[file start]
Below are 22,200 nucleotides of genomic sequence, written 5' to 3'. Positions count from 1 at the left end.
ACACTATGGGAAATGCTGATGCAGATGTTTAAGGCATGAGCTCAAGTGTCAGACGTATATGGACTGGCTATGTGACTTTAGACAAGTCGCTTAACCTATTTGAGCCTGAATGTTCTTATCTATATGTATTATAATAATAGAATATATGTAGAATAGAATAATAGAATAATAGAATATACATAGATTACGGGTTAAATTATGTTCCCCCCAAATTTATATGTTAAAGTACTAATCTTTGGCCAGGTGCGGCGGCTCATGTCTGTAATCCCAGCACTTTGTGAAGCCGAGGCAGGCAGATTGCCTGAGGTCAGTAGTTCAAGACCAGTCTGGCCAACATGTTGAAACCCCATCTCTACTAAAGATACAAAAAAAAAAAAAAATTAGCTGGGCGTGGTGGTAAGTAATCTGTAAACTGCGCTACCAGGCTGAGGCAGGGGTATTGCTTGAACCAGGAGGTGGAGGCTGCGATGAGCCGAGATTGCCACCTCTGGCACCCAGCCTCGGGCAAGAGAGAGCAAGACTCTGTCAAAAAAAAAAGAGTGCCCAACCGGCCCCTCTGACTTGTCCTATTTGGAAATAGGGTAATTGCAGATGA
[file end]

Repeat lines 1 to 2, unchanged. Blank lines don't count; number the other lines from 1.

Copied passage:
Below are 22,200 nucleotides of genomic sequence, written 5' to 3'. Positions count from 1 at the left end.
ACACTATGGGAAATGCTGATGCAGATGTTTAAGGCATGAGCTCAAGTGTCAGACGTATATGGACTGGCTATGTGACTTTAGACAAGTCGCTTAACCTATTTGAGCCTGAATGTTCTTATCTATATGTATTATAATAATAGAATATATGTAGAATAGAATAATAGAATAATAGAATATACATAGATTACGGGTTAAATTATGTTCCCCCCAAATTTATATGTTAAAGTACTAATCTTTGGCCAGGTGCGGCGGCTCATGTCTGTAATCCCAGCACTTTGTGAAGCCGAGGCAGGCAGATTGCCTGAGGTCAGTAGTTCAAGACCAGTCTGGCCAACATGTTGAAACCCCATCTCTACTAAAGATACAAAAAAAAAAAAAAATTAGCTGGGCGTGGTGGTAAGTAATCTGTAAACTGCGCTACCAGGCTGAGGCAGGGGTATTGCTTGAACCAGGAGGTGGAGGCTGCGATGAGCCGAGATTGCCACCTCTGGCACCCAGCCTCGGGCAAGAGAGAGCAAGACTCTGTCAAAAAAAAAAGAGTGCCCAACCGGCCCCTCTGACTTGTCCTATTTGGAAATAGGGTAATTGCAGATGA